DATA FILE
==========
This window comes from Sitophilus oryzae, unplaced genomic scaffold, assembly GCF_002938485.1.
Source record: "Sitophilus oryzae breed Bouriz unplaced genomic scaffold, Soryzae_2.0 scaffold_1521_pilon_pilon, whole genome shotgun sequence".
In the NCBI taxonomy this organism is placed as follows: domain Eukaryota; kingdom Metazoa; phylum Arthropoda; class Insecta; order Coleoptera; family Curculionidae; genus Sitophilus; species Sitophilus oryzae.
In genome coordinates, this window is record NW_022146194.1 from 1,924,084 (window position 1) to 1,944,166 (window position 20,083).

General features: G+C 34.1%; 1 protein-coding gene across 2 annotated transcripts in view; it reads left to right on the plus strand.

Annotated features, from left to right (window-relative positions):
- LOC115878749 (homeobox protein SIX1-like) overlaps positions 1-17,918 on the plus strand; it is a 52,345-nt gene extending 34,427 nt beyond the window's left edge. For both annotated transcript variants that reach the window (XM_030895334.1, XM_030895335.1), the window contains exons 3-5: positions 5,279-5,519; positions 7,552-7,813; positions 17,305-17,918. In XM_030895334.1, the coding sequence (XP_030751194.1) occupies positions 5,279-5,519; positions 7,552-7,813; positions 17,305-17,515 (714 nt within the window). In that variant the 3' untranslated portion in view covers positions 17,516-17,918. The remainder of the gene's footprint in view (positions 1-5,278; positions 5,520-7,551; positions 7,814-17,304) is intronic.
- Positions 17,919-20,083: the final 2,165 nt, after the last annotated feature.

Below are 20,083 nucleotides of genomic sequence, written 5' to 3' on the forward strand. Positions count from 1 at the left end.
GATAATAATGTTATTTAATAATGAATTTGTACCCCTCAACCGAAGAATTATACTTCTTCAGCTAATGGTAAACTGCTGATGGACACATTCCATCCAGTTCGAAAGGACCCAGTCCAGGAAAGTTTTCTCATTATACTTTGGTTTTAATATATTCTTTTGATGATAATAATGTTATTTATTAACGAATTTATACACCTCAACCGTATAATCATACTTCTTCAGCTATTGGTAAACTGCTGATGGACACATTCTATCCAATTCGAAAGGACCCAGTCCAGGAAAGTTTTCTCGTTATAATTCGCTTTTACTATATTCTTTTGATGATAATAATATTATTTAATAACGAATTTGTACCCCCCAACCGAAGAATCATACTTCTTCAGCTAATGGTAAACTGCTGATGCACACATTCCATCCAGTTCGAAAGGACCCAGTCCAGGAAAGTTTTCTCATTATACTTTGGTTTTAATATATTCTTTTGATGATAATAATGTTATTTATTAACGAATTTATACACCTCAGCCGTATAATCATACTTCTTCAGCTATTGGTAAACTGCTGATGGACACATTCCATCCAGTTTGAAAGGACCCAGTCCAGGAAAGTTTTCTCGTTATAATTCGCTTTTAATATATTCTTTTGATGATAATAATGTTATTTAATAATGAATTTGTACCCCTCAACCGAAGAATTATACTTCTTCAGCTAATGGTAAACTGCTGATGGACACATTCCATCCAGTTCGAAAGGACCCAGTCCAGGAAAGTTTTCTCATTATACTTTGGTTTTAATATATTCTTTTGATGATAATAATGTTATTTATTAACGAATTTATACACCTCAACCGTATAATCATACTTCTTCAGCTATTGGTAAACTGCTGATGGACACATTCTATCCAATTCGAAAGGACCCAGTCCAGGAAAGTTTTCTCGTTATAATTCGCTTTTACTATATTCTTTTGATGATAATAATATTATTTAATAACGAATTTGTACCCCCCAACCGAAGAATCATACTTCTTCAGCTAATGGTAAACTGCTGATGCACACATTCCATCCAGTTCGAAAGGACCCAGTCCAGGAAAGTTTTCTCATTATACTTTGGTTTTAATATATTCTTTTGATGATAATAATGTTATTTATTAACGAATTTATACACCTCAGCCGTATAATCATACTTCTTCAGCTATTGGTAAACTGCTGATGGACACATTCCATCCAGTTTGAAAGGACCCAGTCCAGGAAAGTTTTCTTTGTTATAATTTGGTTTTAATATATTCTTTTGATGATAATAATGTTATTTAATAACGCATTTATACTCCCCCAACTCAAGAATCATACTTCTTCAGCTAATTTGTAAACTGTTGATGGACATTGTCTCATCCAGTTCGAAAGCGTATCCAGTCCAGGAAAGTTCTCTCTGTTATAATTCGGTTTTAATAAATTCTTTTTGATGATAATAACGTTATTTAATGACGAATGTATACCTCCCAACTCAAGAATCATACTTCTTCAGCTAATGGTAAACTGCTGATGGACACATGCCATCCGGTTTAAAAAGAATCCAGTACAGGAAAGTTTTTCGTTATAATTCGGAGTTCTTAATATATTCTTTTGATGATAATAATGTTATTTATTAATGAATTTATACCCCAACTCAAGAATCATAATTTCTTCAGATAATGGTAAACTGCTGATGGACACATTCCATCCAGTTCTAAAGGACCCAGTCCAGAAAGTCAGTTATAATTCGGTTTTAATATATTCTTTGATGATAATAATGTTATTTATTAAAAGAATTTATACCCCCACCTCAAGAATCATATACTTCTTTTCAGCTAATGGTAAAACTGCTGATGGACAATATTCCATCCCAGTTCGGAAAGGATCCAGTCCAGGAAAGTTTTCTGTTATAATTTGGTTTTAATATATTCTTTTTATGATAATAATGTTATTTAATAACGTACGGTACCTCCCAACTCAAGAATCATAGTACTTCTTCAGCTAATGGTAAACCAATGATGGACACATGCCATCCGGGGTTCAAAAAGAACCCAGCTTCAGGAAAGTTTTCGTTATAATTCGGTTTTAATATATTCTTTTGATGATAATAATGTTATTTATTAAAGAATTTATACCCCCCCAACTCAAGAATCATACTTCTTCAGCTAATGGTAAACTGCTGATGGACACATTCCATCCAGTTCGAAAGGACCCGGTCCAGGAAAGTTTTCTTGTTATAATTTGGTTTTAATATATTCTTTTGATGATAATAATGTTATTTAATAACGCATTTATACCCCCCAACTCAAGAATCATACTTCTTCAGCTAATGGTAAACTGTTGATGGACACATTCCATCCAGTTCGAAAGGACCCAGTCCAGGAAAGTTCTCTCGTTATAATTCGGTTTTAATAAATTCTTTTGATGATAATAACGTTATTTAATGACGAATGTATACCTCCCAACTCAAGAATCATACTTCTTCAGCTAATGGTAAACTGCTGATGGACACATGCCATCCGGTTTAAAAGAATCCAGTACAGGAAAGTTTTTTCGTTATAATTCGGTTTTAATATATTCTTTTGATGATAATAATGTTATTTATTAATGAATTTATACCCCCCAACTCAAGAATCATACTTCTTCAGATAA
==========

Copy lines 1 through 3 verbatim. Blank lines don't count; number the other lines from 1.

This window comes from Sitophilus oryzae, unplaced genomic scaffold, assembly GCF_002938485.1.
Source record: "Sitophilus oryzae breed Bouriz unplaced genomic scaffold, Soryzae_2.0 scaffold_1521_pilon_pilon, whole genome shotgun sequence".
In the NCBI taxonomy this organism is placed as follows: domain Eukaryota; kingdom Metazoa; phylum Arthropoda; class Insecta; order Coleoptera; family Curculionidae; genus Sitophilus; species Sitophilus oryzae.